Cited Sources:

Achuka, V. (2020, May 13). You face arrest you for not wearing a face mask in public. Daily Nation.


Associated Press. (2020, June 26). Kenya: 3 People Killed in Clash With Police Over Face Masks | Voice of

America – English. VOA News. https://www.voanews.com/covid-19-pandemic/kenya-3-people-killed-clash-police-over-face-masks

Bellamy, W. M. (2020, June 16). Kenya’s Case of Covid-19. Center for Strategic International Studies.


CDC. (2020, August 13). Coronavirus Disease 2019 (COVID-19) in the U.S. Centers for Disease Control and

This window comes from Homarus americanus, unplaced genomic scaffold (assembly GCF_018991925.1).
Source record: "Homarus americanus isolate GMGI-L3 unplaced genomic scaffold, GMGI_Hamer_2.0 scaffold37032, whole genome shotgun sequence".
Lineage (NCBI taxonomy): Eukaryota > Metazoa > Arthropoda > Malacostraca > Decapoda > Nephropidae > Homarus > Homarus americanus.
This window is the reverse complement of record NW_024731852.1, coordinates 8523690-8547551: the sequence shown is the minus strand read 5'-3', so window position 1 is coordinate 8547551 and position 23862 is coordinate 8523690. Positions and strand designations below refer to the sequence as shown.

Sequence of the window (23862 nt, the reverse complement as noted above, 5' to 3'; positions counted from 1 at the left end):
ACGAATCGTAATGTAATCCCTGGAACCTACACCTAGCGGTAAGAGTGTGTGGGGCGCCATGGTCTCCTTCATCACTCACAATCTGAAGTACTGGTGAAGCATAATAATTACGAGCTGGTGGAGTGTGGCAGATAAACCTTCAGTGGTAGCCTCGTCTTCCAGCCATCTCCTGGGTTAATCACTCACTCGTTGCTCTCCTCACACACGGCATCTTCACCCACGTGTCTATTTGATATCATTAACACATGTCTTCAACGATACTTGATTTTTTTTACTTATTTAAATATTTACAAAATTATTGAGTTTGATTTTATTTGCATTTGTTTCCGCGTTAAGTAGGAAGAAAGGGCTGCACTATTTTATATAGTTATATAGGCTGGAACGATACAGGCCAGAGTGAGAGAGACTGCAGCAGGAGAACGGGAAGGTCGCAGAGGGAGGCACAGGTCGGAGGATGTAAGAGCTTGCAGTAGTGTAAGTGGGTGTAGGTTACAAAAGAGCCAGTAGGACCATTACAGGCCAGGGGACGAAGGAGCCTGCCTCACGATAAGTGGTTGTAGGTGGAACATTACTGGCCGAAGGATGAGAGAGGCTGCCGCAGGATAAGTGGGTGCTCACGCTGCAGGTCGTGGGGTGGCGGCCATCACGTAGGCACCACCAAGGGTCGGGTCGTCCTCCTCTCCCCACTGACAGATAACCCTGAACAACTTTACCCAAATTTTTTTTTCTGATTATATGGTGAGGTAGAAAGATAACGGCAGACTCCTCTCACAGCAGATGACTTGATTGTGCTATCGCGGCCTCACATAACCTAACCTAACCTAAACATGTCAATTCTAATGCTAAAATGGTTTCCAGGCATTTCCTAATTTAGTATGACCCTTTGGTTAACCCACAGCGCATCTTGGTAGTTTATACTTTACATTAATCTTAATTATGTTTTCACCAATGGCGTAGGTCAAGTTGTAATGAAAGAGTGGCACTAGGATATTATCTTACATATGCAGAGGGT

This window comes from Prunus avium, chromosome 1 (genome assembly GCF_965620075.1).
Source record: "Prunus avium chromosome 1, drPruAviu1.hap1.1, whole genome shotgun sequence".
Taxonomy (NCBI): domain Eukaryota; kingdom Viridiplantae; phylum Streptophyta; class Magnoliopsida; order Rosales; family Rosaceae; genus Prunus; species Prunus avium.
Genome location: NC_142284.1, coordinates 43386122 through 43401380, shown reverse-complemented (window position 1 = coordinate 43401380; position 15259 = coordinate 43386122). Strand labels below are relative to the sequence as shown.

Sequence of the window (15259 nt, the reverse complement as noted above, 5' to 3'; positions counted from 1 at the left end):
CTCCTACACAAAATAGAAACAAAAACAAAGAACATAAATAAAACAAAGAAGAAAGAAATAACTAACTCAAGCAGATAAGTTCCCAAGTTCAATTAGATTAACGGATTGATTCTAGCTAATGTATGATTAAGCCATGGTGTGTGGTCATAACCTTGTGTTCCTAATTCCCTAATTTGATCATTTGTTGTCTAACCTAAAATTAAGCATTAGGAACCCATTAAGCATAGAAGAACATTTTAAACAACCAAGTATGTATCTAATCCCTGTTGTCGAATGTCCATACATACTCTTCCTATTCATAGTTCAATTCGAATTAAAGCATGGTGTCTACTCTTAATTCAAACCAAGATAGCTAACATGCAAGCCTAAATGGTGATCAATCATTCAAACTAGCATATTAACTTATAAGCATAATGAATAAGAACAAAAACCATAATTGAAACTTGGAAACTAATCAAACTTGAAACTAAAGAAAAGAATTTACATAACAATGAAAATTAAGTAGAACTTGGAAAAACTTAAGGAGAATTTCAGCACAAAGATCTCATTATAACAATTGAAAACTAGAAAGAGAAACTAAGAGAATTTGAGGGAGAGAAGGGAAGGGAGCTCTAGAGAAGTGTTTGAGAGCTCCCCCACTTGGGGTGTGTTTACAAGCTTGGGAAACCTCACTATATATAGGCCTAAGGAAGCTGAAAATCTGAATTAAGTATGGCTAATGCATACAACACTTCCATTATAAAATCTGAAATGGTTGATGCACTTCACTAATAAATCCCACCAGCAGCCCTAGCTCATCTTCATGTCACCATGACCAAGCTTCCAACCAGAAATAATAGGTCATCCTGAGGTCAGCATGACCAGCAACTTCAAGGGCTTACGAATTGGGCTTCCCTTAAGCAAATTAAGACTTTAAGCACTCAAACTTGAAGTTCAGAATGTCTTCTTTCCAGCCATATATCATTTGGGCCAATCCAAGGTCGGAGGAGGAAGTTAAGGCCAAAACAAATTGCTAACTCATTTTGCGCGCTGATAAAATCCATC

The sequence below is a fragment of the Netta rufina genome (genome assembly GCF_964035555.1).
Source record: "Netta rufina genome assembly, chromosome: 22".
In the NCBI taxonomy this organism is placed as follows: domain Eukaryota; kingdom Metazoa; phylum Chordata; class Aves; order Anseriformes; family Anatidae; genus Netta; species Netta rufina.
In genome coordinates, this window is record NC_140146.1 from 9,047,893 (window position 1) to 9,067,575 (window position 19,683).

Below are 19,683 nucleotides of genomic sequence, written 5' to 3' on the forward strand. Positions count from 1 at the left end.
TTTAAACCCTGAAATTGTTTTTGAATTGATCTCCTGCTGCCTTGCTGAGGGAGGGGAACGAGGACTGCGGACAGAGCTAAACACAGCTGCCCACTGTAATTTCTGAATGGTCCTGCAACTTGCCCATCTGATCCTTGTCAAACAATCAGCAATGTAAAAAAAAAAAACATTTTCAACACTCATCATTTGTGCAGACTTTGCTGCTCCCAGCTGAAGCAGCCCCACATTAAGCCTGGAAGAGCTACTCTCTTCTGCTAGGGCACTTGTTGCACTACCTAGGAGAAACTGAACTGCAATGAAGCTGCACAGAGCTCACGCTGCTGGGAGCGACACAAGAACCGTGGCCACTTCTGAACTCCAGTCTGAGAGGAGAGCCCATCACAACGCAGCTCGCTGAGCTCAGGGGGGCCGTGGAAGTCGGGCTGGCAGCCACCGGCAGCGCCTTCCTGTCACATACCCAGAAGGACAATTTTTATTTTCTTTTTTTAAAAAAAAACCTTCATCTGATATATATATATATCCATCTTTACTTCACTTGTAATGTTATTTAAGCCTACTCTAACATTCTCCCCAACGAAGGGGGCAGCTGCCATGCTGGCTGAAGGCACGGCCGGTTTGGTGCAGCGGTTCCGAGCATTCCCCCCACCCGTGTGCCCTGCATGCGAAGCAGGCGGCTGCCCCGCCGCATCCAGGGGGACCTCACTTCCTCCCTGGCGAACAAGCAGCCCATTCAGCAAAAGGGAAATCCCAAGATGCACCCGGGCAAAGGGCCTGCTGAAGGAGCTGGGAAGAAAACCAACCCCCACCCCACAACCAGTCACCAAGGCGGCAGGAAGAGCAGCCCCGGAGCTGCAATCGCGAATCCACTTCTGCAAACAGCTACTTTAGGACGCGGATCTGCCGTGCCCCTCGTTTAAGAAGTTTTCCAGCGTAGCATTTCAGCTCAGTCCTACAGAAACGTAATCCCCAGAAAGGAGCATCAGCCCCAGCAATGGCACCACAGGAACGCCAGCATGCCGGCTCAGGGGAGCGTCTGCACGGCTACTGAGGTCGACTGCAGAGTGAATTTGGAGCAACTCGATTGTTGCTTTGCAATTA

Prevention. https://www.cdc.gov/coronavirus/2019-ncov/cases-updates/cases-in-us.html

Chabria, A. (2020, May 24). Role of extremist groups at California lockdown protests raises alarms. Los

Angeles Times. https://www.latimes.com/california/story/2020-05-24/shutdown-protestors-crowd-capitol-sacramento-coronavirus-reopen-california

Gottbrath, L.-W., Formichella, L., & Abdalla, J. (2020, June 1). George Floyd protesters undeterred by US

curfews: Live updates. https://www.aljazeera.com/news/2020/05/george-floyd-curfews-extended-protests-spread-live-200531204512954.html

Rogers, K. (2020, May 21). How Bad Is The COVID-19 Misinformation Epidemic? FiveThirtyEight.

Smith, G. (2020, May 13). Stamping out misinformation in Kenya’s COVID-19 fight. Al Jazeera.